Former gang member Sheldon Thomas has said that “no one takes police officers seriously” so sending them into schools to talk about knife crime will “never” work.
A 17-year-old girl, Jodie Chesney, was stabbed in the back on Friday night when she was playing music with five other teenagers in an east London park.
Mr Thomas is now the chief executive of Gangsline, a charity that helps those trying to escape gangs, and he told talkRADIO's Julia Hartley-Brewer that the police's methods "were never going to work".
He said: “The methods they were using were never going to work. You cannot have police officers going into school telling children about knife crime because no one takes police officers seriously in the sense that they do not have that relationship with them.
“We need the message being sent into schools by people who have lived it, nearly died from it.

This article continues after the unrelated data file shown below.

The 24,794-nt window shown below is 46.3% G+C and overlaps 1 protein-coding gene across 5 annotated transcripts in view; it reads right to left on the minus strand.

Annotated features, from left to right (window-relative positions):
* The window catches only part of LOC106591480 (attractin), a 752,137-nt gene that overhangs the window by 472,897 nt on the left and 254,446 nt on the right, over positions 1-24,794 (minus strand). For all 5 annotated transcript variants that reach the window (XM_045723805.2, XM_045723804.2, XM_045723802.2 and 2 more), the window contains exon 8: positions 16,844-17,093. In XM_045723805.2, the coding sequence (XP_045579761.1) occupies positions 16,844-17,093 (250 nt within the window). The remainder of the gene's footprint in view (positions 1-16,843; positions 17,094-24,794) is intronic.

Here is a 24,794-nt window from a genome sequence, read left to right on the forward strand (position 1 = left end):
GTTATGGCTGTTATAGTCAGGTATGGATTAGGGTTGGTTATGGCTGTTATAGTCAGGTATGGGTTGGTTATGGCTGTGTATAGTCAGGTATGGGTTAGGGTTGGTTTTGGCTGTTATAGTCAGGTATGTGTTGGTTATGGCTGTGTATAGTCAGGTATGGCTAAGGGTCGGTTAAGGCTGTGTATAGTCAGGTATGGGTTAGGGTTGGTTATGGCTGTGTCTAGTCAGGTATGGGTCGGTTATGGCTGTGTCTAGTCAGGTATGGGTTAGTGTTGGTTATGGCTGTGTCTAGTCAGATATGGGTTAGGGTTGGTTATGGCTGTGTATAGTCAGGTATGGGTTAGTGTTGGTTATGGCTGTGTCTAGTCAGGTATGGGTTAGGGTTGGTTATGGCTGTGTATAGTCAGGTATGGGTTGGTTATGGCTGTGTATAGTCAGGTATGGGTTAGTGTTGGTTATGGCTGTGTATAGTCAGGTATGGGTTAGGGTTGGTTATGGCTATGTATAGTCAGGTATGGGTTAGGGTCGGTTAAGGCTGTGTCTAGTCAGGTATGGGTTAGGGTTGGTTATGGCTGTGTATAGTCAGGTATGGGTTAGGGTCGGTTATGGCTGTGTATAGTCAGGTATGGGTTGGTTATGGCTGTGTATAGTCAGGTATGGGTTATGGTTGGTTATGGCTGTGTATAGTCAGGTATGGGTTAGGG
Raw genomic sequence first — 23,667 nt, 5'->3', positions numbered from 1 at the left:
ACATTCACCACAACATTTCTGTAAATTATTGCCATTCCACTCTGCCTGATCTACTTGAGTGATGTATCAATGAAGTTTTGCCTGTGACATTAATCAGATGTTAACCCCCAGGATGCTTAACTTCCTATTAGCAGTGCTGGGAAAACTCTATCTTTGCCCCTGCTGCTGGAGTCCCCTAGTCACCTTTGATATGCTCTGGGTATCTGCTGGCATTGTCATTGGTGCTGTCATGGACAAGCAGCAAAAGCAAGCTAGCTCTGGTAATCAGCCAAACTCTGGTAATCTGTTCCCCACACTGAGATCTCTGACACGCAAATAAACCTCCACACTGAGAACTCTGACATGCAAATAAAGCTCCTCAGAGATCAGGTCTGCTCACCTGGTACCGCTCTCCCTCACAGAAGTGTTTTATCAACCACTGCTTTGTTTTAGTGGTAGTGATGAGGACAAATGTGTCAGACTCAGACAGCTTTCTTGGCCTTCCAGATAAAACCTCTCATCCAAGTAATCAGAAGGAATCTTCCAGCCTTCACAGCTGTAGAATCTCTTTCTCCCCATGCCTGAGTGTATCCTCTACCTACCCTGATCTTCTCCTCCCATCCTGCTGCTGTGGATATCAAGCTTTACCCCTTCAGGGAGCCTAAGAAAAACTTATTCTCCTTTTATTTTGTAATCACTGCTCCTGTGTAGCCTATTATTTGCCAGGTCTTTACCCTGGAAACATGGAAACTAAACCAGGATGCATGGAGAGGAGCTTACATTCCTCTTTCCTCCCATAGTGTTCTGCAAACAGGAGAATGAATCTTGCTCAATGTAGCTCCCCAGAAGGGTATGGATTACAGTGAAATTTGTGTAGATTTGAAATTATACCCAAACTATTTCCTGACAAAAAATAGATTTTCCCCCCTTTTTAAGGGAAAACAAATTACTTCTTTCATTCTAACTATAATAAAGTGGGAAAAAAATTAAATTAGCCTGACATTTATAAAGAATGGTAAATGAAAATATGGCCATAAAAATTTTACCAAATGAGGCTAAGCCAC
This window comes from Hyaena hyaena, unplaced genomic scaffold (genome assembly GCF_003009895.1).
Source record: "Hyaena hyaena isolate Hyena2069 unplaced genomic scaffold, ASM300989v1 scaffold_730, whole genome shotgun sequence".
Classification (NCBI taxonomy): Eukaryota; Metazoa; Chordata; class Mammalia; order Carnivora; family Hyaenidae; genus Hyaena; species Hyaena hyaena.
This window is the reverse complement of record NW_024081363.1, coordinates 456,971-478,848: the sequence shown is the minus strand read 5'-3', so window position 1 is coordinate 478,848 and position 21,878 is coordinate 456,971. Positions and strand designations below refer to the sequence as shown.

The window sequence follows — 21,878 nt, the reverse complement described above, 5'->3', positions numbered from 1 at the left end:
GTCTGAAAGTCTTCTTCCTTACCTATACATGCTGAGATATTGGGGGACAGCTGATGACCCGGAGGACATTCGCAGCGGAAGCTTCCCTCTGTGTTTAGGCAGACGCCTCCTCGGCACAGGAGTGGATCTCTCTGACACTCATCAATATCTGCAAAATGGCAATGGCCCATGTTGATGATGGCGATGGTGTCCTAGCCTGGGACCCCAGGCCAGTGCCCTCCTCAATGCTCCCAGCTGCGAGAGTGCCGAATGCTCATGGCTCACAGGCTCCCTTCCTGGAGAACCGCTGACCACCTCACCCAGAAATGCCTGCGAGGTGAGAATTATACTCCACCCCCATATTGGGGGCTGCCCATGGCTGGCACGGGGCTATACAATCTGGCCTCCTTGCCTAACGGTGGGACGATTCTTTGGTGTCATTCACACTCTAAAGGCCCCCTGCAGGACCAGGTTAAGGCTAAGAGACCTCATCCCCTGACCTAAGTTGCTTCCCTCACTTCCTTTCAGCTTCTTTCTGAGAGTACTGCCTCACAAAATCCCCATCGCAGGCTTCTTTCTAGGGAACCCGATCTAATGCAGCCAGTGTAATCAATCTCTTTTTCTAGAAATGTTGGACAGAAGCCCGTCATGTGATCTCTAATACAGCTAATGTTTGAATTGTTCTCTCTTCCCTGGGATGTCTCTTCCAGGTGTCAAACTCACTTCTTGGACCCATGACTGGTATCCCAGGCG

“Especially in London where a lot of the crime is black kids on black kids, you need people going into the schools who can show them how many friends they have lost to this lifestyle. A police officer can’t say that.”
'They live in a parallel world'
Mr Thomas added that gang members don’t respect the criminal justice system.
“A vast majority of these young people involved in this lifestyle of gangs and carrying weapons – they live in a parallel world – in their world there is not a criminal justice system,” he said.
“There is not a way to go to the police because it is retaliation and an initiation where young people are told to stab people so that they can be a part of a gang. There is a lot of mentality that has to be looked at.”
He suggested that many poor white and black communities only see police officers when “they come to arrest them”.
Mr Thomas said: “We need an increase in police officers but a different kind of police officer. We need to go back to having friendly police officers because in poor white and black communities they only see police when they come to arrest them.”